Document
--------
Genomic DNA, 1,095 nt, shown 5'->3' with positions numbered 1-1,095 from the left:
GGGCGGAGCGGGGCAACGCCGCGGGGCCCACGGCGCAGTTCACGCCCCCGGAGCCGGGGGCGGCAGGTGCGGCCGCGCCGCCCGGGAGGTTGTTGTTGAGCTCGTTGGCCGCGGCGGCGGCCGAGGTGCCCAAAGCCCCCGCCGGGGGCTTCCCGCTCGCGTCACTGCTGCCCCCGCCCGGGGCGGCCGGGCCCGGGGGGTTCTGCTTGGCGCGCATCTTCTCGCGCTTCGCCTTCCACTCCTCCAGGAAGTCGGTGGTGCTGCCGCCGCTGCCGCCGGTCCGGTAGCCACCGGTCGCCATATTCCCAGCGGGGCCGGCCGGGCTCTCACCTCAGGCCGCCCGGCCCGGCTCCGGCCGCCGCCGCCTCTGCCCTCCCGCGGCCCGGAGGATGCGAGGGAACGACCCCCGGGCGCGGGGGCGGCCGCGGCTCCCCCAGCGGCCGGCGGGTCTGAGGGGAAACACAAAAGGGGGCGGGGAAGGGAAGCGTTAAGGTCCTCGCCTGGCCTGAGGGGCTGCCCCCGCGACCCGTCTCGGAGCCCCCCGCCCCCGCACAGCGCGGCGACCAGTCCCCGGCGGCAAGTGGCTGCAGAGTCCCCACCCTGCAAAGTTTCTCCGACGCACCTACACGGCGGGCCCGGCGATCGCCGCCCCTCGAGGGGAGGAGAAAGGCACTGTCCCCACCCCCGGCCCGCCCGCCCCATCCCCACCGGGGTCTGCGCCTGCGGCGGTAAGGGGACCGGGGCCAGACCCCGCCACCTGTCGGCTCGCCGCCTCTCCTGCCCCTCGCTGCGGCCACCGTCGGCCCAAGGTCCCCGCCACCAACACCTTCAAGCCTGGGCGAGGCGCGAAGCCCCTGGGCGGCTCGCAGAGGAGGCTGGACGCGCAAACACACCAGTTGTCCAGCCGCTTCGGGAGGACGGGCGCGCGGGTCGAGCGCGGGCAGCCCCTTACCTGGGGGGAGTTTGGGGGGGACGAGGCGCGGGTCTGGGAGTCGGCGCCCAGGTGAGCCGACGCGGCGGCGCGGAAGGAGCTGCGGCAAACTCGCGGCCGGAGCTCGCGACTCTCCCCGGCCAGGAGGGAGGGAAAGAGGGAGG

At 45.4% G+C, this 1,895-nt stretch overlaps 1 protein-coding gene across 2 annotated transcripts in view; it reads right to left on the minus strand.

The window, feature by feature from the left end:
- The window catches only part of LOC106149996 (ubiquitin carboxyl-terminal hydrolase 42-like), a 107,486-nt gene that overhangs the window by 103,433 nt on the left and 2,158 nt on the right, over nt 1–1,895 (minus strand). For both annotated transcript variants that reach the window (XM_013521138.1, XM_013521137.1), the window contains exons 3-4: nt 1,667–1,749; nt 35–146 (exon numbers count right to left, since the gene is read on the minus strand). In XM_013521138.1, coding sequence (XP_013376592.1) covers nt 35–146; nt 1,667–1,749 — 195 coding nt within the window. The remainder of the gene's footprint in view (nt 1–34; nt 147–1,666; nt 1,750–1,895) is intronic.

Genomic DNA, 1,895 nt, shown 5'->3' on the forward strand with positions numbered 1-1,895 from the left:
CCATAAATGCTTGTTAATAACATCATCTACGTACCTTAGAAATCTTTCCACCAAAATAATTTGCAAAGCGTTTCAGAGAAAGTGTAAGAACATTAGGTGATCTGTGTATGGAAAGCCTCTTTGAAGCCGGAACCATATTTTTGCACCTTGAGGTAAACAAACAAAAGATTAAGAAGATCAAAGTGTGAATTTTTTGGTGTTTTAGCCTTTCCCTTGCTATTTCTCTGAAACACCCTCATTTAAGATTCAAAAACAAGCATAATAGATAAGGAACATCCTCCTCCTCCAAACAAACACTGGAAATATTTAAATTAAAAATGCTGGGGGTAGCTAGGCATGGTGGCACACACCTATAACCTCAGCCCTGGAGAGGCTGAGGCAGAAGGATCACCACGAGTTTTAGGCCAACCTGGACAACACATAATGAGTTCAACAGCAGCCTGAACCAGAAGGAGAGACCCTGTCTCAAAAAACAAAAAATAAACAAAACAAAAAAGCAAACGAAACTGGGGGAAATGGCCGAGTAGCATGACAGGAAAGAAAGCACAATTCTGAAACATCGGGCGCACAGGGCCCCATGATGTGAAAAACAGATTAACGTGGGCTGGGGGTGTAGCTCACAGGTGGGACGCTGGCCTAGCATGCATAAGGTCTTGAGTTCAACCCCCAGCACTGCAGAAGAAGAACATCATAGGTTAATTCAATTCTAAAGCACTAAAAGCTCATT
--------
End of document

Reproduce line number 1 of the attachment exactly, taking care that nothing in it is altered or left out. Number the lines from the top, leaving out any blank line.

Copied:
Genomic DNA, 1,095 nt, shown 5'->3' with positions numbered 1-1,095 from the left: